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Singleton Creational Design Pattern Java Explained [Code Example]

Singleton Creational Design Pattern

Singleton Creational Design Pattern is a part of the classic Gang Of Four Creational Design Patterns. These deal with the creation/instantiation of Java Class objects in the best possible way in specific scenarios.

The basic way of creating an object i.e using the new operator and class constructor sometimes is not enough to deal with modern complexities in the System Design. To tackle such issues, we have below 5 Creational Patterns which could be used in specific scenarios:

  1. Singleton Pattern
  2. Factory Pattern
  3. Abstract Factory Pattern
  4. Builder Pattern
  5. Prototype Pattern

This tutorial is a part of the Creational Design Pattern Series. Take a look at other Creational Design Patterns:

  1. Singleton Creational Design Pattern Java Explained [6 Code Example]
  2. Factory Design Pattern Java Simplified [Simple Real World Example]
  3. Factory Method Design Pattern Java Simple Detailed Examples
  4. Abstract Factory Design Pattern Java Real World Example
  5. Builder Design Pattern Java Real World Example
  6. Prototype Design Pattern Java Real World Example

 

Singleton Creational Design Pattern

Singleton Creational Design Pattern is one of the most basic Gang of Four (GOF) design patterns. As the name suggests, this pattern will ensure that only a single instance of the class is created in the application.

Singleton design is very controversial among developers because of its design implementation concerns. Singleton design pattern is also used in other design patterns like Abstract Factory, Builder, Prototype, Facade, etc.

  • To implement the Singleton pattern, we have different approaches but all of them have the following common concepts.
  • Private constructor to restrict instantiation of the class from other classes. Also to ensure that this class doesn’t have any child classes.
  • The private static variable of the same class that is the only instance of the class.
  • Public static method that returns the instance of the class, this is the global access point for the outer world to get the instance of the singleton class.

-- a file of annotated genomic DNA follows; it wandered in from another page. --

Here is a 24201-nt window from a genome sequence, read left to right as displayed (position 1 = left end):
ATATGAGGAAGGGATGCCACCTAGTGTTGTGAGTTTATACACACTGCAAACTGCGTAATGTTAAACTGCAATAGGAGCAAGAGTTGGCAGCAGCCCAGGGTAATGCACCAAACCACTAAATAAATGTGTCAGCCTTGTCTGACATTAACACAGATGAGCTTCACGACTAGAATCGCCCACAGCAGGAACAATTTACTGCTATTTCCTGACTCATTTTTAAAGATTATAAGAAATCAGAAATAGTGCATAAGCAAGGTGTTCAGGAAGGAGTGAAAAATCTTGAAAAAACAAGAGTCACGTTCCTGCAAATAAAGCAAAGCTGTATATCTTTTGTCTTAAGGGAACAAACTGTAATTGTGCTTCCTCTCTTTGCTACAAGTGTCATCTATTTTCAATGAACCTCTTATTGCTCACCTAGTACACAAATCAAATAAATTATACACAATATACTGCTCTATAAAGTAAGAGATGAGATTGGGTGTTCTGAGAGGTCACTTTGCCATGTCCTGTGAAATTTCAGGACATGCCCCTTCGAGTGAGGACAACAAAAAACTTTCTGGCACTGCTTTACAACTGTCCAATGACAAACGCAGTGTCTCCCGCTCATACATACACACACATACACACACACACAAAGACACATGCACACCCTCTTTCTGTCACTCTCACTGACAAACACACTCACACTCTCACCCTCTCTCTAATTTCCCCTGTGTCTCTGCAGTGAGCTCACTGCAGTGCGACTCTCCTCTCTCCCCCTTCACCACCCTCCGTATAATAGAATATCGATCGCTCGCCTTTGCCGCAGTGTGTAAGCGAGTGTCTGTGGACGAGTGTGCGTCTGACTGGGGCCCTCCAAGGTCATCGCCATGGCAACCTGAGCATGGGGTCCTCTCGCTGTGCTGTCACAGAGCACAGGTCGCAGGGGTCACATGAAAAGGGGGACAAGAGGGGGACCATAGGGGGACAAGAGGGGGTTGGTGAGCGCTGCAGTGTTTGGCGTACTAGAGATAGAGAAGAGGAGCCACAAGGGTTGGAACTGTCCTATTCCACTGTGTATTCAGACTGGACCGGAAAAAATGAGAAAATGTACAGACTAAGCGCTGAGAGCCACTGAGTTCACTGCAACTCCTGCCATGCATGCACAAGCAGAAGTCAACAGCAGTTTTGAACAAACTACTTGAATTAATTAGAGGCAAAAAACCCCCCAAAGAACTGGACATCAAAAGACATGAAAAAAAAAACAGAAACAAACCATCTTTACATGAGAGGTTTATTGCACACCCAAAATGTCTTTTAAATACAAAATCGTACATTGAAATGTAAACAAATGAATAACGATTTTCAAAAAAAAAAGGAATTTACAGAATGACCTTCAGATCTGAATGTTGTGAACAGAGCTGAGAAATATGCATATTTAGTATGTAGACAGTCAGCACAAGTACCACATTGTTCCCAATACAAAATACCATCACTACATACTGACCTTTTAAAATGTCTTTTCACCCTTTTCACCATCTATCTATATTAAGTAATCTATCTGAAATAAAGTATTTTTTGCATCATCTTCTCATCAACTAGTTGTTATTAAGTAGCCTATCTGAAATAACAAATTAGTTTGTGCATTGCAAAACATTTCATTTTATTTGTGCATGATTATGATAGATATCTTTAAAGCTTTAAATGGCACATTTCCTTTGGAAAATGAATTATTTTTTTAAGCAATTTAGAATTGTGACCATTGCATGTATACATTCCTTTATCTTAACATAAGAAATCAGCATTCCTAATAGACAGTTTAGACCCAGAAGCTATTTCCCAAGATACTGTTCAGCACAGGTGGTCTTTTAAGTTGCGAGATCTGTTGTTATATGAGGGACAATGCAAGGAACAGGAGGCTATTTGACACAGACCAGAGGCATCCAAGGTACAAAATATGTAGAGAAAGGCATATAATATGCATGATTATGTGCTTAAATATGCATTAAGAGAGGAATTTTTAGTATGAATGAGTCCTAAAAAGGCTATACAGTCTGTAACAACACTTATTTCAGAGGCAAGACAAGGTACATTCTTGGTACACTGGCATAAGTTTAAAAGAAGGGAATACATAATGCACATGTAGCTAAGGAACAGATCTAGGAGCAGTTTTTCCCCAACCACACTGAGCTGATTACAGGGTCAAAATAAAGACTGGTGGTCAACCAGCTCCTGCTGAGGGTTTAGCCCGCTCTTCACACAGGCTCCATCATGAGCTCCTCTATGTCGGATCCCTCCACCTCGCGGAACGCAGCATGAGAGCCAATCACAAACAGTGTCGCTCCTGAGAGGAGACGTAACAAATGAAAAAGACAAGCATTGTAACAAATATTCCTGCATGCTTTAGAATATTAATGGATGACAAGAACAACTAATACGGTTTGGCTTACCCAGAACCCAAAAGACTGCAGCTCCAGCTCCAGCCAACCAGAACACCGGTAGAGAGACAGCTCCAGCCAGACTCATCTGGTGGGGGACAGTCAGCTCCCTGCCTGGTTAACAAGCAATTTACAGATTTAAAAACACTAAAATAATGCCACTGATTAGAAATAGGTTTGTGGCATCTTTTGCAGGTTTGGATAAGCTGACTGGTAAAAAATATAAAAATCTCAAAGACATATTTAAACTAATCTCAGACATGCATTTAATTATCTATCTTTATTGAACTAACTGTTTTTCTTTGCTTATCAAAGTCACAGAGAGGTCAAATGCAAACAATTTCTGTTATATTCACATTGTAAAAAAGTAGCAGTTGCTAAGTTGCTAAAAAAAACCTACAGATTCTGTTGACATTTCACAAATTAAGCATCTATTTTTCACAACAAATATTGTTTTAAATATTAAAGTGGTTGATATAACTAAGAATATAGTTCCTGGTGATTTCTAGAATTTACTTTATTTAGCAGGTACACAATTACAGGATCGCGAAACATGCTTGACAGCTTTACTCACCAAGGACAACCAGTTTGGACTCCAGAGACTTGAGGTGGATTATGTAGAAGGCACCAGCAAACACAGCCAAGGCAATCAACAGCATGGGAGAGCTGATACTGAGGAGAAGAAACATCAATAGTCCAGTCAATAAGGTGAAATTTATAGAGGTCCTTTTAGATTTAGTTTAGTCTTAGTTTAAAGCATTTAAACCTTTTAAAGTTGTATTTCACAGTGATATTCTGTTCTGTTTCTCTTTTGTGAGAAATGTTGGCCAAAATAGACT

We have different ways to implement the Singleton Creational Design Pattern :

  1. Eager Initialization
  2. Static block initialization
  3. Lazy Initialization
  4. Thread Safe Singleton
  5. Bill Pugh Singleton Implementation
  6. Enum Singleton

 

Eager Initialization

This is the easiest way to create a singleton class. The instance of Singleton Class is created at the time of class loading.

The Singleton class is created at the time of class loading, instead of when it is required by the application. This is a major drawback in case the Singleton class is heavy and might not be required in the application.

package com.adevguide.java.designpatterns.singleton;

/**
 * @author pbhuite
 *
 */
public class EagerInitialization {

    // private construction so the class cannot be instantiated from outside also blocks inheritance
    private EagerInitialization() {
        System.out.println("A Singleton class is created using EagerInitialization.");
    }

    // private static final instance creation eagerly
    private static final EagerInitialization INSTANCE = new EagerInitialization();

    // public class for outside world to get the instance
    public static EagerInitialization getInstance() {
        return INSTANCE;
    }

}

 

If your singleton class is not using a lot of resources, this is the best approach to use. But in most of the scenarios, Singleton classes are created for resource hungry tasks such as File System, Database and Connections. We should avoid the instantiation until the client calls the getInstance method.
Also, this method doesn’t provide any options for exception handling.

 

Static Block Initialization